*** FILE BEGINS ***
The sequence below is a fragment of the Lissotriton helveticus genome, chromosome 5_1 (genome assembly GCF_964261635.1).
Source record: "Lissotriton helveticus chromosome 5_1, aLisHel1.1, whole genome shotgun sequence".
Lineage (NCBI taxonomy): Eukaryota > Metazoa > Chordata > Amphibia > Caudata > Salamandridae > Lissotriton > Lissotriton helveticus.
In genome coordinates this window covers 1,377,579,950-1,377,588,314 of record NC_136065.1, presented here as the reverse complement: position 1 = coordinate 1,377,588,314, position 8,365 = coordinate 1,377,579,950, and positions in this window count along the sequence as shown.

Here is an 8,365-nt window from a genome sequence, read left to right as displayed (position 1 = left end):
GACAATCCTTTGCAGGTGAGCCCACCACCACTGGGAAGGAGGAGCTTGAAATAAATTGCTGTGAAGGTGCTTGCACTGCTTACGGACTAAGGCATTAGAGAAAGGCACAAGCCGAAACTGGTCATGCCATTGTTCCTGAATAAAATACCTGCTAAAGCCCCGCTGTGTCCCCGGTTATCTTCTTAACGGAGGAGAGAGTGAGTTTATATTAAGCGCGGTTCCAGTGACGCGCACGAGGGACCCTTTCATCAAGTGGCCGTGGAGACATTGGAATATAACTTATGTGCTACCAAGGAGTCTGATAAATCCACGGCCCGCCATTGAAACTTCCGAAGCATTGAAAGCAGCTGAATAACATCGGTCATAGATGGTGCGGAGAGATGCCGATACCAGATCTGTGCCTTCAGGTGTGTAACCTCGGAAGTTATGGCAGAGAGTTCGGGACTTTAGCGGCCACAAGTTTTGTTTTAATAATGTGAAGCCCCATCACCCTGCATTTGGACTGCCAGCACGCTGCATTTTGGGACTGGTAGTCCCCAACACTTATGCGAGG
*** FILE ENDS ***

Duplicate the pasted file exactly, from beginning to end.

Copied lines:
The sequence below is a fragment of the Lissotriton helveticus genome, chromosome 5_1 (genome assembly GCF_964261635.1).
Source record: "Lissotriton helveticus chromosome 5_1, aLisHel1.1, whole genome shotgun sequence".
Lineage (NCBI taxonomy): Eukaryota > Metazoa > Chordata > Amphibia > Caudata > Salamandridae > Lissotriton > Lissotriton helveticus.
In genome coordinates this window covers 1,377,579,950-1,377,588,314 of record NC_136065.1, presented here as the reverse complement: position 1 = coordinate 1,377,588,314, position 8,365 = coordinate 1,377,579,950, and positions in this window count along the sequence as shown.

Here is an 8,365-nt window from a genome sequence, read left to right as displayed (position 1 = left end):
GACAATCCTTTGCAGGTGAGCCCACCACCACTGGGAAGGAGGAGCTTGAAATAAATTGCTGTGAAGGTGCTTGCACTGCTTACGGACTAAGGCATTAGAGAAAGGCACAAGCCGAAACTGGTCATGCCATTGTTCCTGAATAAAATACCTGCTAAAGCCCCGCTGTGTCCCCGGTTATCTTCTTAACGGAGGAGAGAGTGAGTTTATATTAAGCGCGGTTCCAGTGACGCGCACGAGGGACCCTTTCATCAAGTGGCCGTGGAGACATTGGAATATAACTTATGTGCTACCAAGGAGTCTGATAAATCCACGGCCCGCCATTGAAACTTCCGAAGCATTGAAAGCAGCTGAATAACATCGGTCATAGATGGTGCGGAGAGATGCCGATACCAGATCTGTGCCTTCAGGTGTGTAACCTCGGAAGTTATGGCAGAGAGTTCGGGACTTTAGCGGCCACAAGTTTTGTTTTAATAATGTGAAGCCCCATCACCCTGCATTTGGACTGCCAGCACGCTGCATTTTGGGACTGGTAGTCCCCAACACTTATGCGAGG